I should have known better. Earlier this month, after District Court Judge Sarah Singleton denied Arthur Firstenberg’s request for a preliminary injunction to keep his neighbor from using her cellphone and other electronic equipment (please see Electromania 4), I predicted that the case would be quietly settled with the defendant, Raphaela Monribot, receiving compensation as the victim of a frivolous lawsuit. But Mr. Firstenberg is not giving up. Yesterday, in a motion asking the court to reconsider the denial, his lawyer, Lindsay Lovejoy, submitted an affidavit from Olle Johansson, an associate professor at the Karolinska Institute in Sweden and one of the few scientists on earth who believe that electrosensitivity is not psychological.
Coincidentally I mention Mr. Johansson in a piece published today in Slate, On Top of Microwave Mountain:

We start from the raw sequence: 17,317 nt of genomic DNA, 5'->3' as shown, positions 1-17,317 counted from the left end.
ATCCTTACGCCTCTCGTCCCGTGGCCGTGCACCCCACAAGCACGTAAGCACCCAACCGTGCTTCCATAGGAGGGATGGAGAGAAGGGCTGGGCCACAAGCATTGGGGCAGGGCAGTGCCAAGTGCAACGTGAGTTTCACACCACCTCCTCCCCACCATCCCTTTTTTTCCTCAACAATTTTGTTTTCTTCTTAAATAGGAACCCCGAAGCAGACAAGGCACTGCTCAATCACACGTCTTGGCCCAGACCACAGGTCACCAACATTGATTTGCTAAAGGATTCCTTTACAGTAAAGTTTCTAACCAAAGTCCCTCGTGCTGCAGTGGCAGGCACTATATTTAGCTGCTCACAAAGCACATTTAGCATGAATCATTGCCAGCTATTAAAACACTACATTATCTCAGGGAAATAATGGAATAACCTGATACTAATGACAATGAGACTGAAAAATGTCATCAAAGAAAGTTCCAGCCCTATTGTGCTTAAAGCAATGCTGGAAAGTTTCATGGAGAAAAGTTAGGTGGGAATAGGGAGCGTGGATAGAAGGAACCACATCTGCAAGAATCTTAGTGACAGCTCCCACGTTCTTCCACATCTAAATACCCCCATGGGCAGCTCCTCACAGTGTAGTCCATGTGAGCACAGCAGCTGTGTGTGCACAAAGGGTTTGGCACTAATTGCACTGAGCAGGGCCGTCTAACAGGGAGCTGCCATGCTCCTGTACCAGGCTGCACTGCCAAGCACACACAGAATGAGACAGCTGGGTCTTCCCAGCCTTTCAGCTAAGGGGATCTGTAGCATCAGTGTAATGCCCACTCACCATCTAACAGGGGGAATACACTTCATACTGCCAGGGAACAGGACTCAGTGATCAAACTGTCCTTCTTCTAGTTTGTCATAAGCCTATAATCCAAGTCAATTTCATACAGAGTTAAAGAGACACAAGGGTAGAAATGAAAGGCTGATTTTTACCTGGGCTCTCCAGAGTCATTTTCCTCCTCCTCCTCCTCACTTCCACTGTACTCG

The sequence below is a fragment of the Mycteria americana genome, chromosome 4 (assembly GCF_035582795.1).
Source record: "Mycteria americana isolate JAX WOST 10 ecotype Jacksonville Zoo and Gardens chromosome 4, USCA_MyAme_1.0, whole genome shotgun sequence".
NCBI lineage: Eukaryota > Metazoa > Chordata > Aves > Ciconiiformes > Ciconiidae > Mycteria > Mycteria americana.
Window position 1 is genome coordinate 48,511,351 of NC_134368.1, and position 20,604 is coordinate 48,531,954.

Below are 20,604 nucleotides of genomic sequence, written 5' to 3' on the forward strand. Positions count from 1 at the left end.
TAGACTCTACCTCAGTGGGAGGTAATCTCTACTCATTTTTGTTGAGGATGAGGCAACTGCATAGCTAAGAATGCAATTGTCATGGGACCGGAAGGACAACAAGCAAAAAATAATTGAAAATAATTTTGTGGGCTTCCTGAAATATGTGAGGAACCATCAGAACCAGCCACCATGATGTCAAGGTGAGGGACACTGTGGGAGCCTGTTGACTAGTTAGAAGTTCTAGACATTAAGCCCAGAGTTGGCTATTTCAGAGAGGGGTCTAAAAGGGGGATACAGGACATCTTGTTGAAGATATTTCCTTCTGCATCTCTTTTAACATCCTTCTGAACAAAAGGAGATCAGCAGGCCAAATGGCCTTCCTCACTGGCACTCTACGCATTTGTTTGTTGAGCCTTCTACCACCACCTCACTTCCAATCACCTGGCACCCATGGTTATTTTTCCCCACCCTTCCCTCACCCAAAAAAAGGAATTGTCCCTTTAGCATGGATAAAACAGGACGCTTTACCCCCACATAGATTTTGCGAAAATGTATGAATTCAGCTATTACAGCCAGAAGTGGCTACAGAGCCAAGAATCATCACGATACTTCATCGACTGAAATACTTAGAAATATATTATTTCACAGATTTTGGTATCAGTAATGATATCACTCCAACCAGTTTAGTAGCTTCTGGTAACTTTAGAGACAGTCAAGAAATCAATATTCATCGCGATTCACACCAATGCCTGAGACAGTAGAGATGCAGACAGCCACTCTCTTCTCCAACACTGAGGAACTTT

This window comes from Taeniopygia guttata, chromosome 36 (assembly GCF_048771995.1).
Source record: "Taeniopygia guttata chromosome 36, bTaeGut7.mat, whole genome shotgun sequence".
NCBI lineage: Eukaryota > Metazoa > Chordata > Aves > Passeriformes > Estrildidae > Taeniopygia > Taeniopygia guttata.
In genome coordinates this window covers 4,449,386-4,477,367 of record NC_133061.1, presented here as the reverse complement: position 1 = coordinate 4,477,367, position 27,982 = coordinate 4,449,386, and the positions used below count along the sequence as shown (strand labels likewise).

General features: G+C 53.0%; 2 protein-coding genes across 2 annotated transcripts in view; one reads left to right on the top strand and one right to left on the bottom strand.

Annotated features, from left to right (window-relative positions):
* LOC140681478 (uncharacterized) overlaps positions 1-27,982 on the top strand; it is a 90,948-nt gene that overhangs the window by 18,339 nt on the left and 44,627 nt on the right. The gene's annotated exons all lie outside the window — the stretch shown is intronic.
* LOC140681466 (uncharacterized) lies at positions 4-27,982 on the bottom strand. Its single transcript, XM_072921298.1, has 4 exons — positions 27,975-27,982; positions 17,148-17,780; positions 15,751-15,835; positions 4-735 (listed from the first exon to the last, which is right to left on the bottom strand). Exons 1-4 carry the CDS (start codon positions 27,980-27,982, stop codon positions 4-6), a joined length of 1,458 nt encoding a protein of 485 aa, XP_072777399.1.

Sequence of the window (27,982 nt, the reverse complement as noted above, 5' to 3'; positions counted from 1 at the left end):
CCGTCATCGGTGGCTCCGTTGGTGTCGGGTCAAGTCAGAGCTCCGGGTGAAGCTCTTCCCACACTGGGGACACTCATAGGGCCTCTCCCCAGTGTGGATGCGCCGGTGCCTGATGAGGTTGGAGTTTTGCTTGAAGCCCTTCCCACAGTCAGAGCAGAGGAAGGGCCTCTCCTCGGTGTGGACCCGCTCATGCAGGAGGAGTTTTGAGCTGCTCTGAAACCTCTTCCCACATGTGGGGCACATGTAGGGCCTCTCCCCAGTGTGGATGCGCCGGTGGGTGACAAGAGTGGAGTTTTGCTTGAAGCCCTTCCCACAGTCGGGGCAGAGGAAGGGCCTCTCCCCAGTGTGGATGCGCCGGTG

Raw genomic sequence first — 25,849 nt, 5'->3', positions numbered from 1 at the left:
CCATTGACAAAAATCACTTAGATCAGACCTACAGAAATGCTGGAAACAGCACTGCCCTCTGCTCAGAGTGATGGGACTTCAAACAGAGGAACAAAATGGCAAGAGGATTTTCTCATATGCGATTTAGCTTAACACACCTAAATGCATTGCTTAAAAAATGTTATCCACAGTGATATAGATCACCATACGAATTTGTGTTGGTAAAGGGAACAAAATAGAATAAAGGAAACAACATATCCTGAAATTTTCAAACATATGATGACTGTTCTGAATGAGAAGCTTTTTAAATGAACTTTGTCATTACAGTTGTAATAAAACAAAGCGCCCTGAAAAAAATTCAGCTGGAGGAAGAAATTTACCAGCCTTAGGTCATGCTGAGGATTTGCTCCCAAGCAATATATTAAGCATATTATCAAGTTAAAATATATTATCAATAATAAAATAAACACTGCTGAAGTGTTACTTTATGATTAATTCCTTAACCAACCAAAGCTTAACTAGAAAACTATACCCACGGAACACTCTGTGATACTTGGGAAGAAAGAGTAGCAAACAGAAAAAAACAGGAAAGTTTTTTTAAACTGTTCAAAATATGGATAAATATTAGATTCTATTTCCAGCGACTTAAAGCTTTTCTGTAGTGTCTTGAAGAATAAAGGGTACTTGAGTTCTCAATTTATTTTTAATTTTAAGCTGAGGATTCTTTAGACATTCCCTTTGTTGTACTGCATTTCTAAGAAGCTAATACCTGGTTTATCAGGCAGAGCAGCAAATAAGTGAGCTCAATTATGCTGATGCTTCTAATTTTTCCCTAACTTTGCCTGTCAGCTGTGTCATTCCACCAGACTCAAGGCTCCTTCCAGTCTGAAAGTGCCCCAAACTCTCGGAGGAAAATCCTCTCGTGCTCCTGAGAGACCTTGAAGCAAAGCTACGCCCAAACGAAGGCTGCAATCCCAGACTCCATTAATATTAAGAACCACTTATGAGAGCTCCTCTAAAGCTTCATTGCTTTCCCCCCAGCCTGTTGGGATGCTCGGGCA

Those who believe they are somehow allergic to electromagnetism point to a supportive paper, Electrohypersensitivity: State-of-the-Art of a Functional Impairment, by Olle Johansson . . . But you probably won’t see them citing studies in the journals Psychosomatic Medicine and Bioelectromagnetics concluding that no robust evidence for electrosensitivity exists.
Mr. Johansson is a lone voice in the woods, which Ms. Monribot’s defense can easily establish. Meanwhile the legal costs for both sides must be skyrocketing.